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    sorry, but scut isn´t resistant against nothing, but she leaves the "sick" hive.And you will produce with europeans much more and better honey than with scuts.
     
  13. Kevin

    Kevin New Member

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    So, can anyone help me with what type of Queen I should be getting?
     
  14. ORoedel

    ORoedel New Member

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    You know a european bee breeder wher you could get/buy queens? It would be better/easyier to get a package, cause scutellata bees don´t like other races, but it´s possible to requeen a scut colony. If you mix scut whith european genetic you´re not getting better scuts but worse european. Scut genetic is dominant and the worse bee I know. Better try to keep purê or max F1.
    If there is no breeder you need to import. Is this possible for you?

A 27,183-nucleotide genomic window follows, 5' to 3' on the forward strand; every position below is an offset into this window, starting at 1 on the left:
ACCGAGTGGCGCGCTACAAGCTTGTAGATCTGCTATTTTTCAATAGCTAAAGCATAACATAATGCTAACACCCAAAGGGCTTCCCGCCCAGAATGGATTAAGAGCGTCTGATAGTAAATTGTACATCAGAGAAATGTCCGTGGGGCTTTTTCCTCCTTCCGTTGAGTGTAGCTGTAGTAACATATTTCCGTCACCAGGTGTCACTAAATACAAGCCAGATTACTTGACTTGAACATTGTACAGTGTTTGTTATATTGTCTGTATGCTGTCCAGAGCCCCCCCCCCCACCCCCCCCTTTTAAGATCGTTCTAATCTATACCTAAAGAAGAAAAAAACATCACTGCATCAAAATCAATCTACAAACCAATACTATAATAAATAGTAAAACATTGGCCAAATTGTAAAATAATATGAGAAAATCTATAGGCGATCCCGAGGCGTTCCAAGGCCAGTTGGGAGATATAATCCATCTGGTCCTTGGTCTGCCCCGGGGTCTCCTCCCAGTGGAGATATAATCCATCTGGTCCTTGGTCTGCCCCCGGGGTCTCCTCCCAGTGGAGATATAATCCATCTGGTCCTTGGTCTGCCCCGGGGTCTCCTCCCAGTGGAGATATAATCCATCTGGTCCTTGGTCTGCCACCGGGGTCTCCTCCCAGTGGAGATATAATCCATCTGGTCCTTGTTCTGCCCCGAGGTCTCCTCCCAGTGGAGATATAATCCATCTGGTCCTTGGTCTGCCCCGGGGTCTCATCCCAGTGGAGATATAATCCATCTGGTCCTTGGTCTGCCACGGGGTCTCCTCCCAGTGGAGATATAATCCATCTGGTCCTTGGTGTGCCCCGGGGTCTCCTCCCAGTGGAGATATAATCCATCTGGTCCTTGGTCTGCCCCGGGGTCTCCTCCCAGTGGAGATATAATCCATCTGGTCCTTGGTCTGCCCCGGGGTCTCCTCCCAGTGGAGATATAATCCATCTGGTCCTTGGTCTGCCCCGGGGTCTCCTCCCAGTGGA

The original queens I use are from Argentina http://www.reinasdeprieto.com.ar/ our local breeder is http://apiariocosmos.com.br/
    Feel free to contact our local breeder for more informations. If you need some ideas how to keep them alive in scut área, you can contact.
     
  15. Kevin

    Kevin New Member

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    I will get one from europe, a friend will bring me one. But im not sure what breed to get?
    How long can she stay in her queen cage?
     
  16. ORoedel

    ORoedel New Member